NOAA awards $900,000 to advance community resilience through education

Two projects funded by NOAA's Environmental Literacy Program will engage communities around extreme weather, climate change, and other environmental hazards.

Three people look at a diagram of a resilient community. Text says, "community resilience."

Community members discuss what it means to make their homes more resilient to extreme weather and climate change.

NOAA’s Environmental Literacy Program awarded approximately $900,000 to two projects that will use education to build the foundation for resilience to weather and climate hazards.

The new projects will build the foundation for resilient communities through education in rural Montana and southcentral Alaska. Grants to support these projects were made to:

  • The University of Montana, Missoula, Montana
  • Center for Alaskan Coastal Studies, Homer, Alaska

These projects will partner with rural and tribal communities in their respective states to increase environmental literacy and climate resilience in vulnerable communities. They will build partnerships with educators, local resilience planners, and community-based organizations to develop a wide variety of activities. These include environmental monitoring programs and an interactive and data-based exhibit. Both projects use NOAA assets, focus on locally relevant environmental hazards, and integrate Traditional Ecological Knowledge in all of their activities.

These two projects were selected for funding following a highly competitive request for applications in which communities highlighted their need for education projects that build resilience. For the 2020-2021 competition, NOAA’s Environmental Literacy Program received 189 pre-applications from 21 states and three U.S. territories, with a total request of more than $77 million. NOAA previously funded eight projects from this competition in 2020. Grantees were selected through rigorous peer review by a group of experts representing the fields of science education, resilience planning, and environmental justice.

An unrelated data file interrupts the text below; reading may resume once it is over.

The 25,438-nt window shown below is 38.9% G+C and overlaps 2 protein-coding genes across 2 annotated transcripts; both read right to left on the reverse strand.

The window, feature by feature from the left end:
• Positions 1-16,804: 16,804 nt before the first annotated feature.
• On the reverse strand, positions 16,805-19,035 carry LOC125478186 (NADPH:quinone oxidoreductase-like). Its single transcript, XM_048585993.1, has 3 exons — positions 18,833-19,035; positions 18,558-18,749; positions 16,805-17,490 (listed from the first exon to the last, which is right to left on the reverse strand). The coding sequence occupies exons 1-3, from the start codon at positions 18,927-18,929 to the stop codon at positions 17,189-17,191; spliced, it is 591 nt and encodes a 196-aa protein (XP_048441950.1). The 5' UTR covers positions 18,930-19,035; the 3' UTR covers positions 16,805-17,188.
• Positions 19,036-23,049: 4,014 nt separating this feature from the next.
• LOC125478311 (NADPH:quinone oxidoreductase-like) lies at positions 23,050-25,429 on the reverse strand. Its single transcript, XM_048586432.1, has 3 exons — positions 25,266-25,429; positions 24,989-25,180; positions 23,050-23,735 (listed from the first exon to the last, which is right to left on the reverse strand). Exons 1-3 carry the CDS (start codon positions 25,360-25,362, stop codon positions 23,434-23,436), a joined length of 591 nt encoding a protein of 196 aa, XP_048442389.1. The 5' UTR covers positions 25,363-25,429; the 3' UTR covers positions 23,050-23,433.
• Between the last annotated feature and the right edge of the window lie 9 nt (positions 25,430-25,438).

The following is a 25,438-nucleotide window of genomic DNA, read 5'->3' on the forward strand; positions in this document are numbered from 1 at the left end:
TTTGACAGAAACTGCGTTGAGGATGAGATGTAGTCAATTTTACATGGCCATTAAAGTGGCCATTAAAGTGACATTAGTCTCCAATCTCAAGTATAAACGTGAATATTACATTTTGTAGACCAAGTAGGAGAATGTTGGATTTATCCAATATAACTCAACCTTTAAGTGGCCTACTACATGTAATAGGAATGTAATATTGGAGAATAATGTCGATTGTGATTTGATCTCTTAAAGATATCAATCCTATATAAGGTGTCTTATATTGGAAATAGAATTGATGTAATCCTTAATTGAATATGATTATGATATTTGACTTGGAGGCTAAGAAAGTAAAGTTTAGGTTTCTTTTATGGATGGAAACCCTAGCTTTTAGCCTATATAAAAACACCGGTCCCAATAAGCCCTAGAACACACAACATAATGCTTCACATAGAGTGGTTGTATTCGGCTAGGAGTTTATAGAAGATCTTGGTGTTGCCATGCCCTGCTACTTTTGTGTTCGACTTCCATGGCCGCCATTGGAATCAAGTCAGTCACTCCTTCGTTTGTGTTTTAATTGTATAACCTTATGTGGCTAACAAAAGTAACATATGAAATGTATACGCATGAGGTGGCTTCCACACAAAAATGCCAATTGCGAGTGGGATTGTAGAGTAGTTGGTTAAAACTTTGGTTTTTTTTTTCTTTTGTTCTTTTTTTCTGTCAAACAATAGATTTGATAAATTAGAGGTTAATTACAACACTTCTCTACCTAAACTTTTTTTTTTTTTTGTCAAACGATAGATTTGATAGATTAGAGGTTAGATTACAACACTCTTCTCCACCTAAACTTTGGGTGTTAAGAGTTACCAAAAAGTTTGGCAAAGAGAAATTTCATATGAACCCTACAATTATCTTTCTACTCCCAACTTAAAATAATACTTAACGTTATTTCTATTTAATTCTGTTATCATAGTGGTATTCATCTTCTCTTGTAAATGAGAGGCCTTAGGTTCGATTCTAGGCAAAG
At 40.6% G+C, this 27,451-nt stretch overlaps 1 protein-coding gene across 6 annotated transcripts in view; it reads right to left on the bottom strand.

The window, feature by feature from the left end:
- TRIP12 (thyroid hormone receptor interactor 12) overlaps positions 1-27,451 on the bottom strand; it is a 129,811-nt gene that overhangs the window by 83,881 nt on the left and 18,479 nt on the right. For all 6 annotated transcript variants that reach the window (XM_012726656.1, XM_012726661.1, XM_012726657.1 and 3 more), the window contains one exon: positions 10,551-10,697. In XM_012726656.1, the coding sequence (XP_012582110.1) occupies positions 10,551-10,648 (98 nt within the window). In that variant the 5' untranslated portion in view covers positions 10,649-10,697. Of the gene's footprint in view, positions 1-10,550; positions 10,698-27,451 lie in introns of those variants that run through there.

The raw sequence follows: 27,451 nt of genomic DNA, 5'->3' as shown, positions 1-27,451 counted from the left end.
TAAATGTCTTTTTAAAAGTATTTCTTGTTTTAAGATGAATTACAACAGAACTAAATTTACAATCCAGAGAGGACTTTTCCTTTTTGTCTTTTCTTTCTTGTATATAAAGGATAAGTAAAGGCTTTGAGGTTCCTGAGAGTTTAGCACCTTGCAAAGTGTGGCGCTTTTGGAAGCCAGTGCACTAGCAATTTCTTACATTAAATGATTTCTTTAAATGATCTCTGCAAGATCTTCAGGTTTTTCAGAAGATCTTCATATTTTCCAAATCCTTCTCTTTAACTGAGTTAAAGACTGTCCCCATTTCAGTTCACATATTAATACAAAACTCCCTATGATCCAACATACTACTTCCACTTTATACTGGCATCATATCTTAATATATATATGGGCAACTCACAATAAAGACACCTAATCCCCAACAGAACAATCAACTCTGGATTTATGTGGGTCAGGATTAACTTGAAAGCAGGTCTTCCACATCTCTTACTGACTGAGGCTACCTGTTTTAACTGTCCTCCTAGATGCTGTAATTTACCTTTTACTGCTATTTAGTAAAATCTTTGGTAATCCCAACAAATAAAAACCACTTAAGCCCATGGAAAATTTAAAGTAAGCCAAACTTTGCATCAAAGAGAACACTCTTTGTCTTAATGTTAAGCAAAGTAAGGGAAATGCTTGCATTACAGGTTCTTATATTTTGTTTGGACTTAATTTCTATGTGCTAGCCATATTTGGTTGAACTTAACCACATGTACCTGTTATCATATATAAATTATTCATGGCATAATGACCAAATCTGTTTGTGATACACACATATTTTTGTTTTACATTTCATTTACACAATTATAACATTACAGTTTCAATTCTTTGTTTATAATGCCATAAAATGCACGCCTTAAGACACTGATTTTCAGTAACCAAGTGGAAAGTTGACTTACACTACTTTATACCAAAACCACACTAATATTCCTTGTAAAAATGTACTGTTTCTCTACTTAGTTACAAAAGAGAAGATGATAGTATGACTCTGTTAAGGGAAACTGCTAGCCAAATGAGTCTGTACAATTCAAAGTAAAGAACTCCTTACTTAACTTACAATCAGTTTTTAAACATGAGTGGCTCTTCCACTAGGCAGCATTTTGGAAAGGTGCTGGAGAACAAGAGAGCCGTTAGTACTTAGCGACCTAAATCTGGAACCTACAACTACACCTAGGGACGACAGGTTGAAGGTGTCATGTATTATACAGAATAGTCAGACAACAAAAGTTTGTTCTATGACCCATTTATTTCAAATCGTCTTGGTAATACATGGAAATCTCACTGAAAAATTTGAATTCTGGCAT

The two funded projects use a variety of educational approaches that serve different rural and tribal audiences

  • Middle and high school students learning about and facilitating climate resilience lessons
  • Teachers designing and implementing a mobile climate resilience exhibit that will travel to area schools
  • Students and family members exploring an interactive exhibit on the issues of wildfire, drought, and flooding
  • Community members convening at workshops that will build their rural communities’ resilience to local hazards
  • Informal and formal educators building culturally responsive resilience curricula
  • K-12 students engaging in stewardship action projects to bolster their communities’ water or food security
  • High school students and graduates participating in internships to support community-based environmental monitoring and lead educational activities for younger youth
  • Tribal environmental coordinators gaining experience in effective educational strategies to build community resilience


University of Montana

ResilienceMT: Montana Rural and Tribal Community Resilience Exhibit and Forums    

Missoula, MT $449,495
Center for Alaskan Coastal Studies Southcentral Alaska Collaborative for Resilience through Education and Decision-making (SACRED) Homer, AK $449,491

Funding amounts listed above are full federal award amounts for all years of the award. These two new projects are part of a growing community of practice of NOAA-funded community resilience education projects funded since 2015. For more details about the projects funded in 2021, please visit the awards page.